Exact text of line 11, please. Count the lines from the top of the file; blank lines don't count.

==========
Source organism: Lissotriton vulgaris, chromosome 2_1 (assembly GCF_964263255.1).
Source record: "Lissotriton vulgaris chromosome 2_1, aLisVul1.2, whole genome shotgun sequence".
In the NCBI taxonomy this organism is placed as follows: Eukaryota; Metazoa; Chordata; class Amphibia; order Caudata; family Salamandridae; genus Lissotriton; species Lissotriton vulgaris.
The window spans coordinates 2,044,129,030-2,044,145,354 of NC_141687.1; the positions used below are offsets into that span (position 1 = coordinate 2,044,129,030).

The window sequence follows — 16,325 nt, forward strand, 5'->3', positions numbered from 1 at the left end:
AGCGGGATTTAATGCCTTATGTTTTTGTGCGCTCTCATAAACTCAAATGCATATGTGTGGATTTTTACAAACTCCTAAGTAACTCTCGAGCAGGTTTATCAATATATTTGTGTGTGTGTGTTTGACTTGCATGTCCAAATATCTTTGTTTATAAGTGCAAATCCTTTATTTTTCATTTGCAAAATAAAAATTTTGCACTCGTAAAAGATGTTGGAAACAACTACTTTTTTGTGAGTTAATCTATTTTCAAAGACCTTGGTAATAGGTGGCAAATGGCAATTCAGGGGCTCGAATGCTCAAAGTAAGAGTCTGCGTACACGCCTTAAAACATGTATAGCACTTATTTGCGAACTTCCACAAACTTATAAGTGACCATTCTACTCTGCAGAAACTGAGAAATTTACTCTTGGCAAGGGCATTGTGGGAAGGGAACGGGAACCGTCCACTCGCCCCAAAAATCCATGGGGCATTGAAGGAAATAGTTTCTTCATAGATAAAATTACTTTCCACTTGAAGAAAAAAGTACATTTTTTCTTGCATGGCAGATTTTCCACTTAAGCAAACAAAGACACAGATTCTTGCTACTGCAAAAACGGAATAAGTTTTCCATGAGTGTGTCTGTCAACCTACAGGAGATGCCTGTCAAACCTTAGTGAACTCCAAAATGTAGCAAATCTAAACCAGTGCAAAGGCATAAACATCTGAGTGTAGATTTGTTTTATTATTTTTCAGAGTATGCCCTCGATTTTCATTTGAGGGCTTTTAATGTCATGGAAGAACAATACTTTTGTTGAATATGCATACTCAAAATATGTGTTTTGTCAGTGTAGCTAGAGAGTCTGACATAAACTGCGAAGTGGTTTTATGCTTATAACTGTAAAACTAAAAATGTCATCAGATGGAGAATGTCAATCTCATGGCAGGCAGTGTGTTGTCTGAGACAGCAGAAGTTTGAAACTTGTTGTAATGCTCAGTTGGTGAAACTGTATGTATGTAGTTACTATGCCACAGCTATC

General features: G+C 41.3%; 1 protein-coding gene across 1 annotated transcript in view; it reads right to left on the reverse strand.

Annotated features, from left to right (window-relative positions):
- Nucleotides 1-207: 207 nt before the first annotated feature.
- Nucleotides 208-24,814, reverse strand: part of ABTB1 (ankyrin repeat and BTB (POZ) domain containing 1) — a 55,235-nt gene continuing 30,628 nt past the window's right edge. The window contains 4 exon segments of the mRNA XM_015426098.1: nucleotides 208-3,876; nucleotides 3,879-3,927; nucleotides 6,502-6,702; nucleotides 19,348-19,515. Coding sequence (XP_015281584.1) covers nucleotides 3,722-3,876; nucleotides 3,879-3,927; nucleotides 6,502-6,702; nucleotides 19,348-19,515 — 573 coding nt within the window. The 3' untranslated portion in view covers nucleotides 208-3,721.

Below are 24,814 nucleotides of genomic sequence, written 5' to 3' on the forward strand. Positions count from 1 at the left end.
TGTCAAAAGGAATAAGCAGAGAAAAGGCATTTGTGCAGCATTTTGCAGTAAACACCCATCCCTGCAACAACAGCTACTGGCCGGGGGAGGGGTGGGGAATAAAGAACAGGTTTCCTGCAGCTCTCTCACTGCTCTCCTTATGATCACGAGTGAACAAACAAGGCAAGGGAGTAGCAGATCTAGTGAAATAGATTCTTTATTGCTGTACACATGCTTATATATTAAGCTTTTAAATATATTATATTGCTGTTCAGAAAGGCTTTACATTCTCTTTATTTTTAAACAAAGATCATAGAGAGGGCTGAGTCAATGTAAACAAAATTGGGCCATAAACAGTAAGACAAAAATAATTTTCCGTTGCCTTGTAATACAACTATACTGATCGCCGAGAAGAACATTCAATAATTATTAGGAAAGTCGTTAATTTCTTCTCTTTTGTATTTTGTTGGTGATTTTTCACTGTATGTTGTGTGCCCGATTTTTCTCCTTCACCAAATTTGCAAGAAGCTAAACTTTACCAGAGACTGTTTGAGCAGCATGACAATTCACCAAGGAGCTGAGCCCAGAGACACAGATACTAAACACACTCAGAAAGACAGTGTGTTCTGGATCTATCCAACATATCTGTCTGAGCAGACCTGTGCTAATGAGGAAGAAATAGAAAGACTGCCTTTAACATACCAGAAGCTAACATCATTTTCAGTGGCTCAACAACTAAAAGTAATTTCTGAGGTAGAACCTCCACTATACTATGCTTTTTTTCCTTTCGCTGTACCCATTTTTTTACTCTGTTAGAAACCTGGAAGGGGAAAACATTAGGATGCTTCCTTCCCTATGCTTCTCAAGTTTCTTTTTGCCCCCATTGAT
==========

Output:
Below are 24,814 nucleotides of genomic sequence, written 5' to 3' on the forward strand. Positions count from 1 at the left end.